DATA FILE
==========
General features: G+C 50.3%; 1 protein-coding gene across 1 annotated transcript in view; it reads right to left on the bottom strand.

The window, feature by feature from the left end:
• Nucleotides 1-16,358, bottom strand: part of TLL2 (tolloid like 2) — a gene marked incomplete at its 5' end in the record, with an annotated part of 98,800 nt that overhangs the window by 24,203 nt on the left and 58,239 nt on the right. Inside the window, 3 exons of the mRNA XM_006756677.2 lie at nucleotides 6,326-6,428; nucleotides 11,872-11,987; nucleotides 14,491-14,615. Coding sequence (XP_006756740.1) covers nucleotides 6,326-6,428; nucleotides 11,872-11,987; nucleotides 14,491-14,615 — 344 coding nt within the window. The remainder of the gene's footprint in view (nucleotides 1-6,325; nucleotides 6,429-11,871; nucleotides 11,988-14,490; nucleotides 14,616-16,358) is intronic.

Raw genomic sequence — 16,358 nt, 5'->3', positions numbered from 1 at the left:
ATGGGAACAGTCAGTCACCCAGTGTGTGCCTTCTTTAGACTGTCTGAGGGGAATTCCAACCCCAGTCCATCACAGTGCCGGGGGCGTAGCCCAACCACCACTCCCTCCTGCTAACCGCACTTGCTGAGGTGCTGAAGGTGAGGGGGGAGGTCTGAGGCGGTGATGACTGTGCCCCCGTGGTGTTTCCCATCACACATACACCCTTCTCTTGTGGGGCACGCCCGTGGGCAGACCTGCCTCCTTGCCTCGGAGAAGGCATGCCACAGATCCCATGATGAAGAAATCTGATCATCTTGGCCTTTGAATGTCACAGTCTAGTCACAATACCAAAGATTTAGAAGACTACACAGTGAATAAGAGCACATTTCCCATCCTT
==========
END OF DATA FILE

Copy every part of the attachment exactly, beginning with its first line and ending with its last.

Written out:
General features: G+C 50.3%; 1 protein-coding gene across 1 annotated transcript in view; it reads right to left on the bottom strand.

The window, feature by feature from the left end:
• Nucleotides 1-16,358, bottom strand: part of TLL2 (tolloid like 2) — a gene marked incomplete at its 5' end in the record, with an annotated part of 98,800 nt that overhangs the window by 24,203 nt on the left and 58,239 nt on the right. Inside the window, 3 exons of the mRNA XM_006756677.2 lie at nucleotides 6,326-6,428; nucleotides 11,872-11,987; nucleotides 14,491-14,615. Coding sequence (XP_006756740.1) covers nucleotides 6,326-6,428; nucleotides 11,872-11,987; nucleotides 14,491-14,615 — 344 coding nt within the window. The remainder of the gene's footprint in view (nucleotides 1-6,325; nucleotides 6,429-11,871; nucleotides 11,988-14,490; nucleotides 14,616-16,358) is intronic.

Raw genomic sequence — 16,358 nt, 5'->3', positions numbered from 1 at the left:
ATGGGAACAGTCAGTCACCCAGTGTGTGCCTTCTTTAGACTGTCTGAGGGGAATTCCAACCCCAGTCCATCACAGTGCCGGGGGCGTAGCCCAACCACCACTCCCTCCTGCTAACCGCACTTGCTGAGGTGCTGAAGGTGAGGGGGGAGGTCTGAGGCGGTGATGACTGTGCCCCCGTGGTGTTTCCCATCACACATACACCCTTCTCTTGTGGGGCACGCCCGTGGGCAGACCTGCCTCCTTGCCTCGGAGAAGGCATGCCACAGATCCCATGATGAAGAAATCTGATCATCTTGGCCTTTGAATGTCACAGTCTAGTCACAATACCAAAGATTTAGAAGACTACACAGTGAATAAGAGCACATTTCCCATCCTT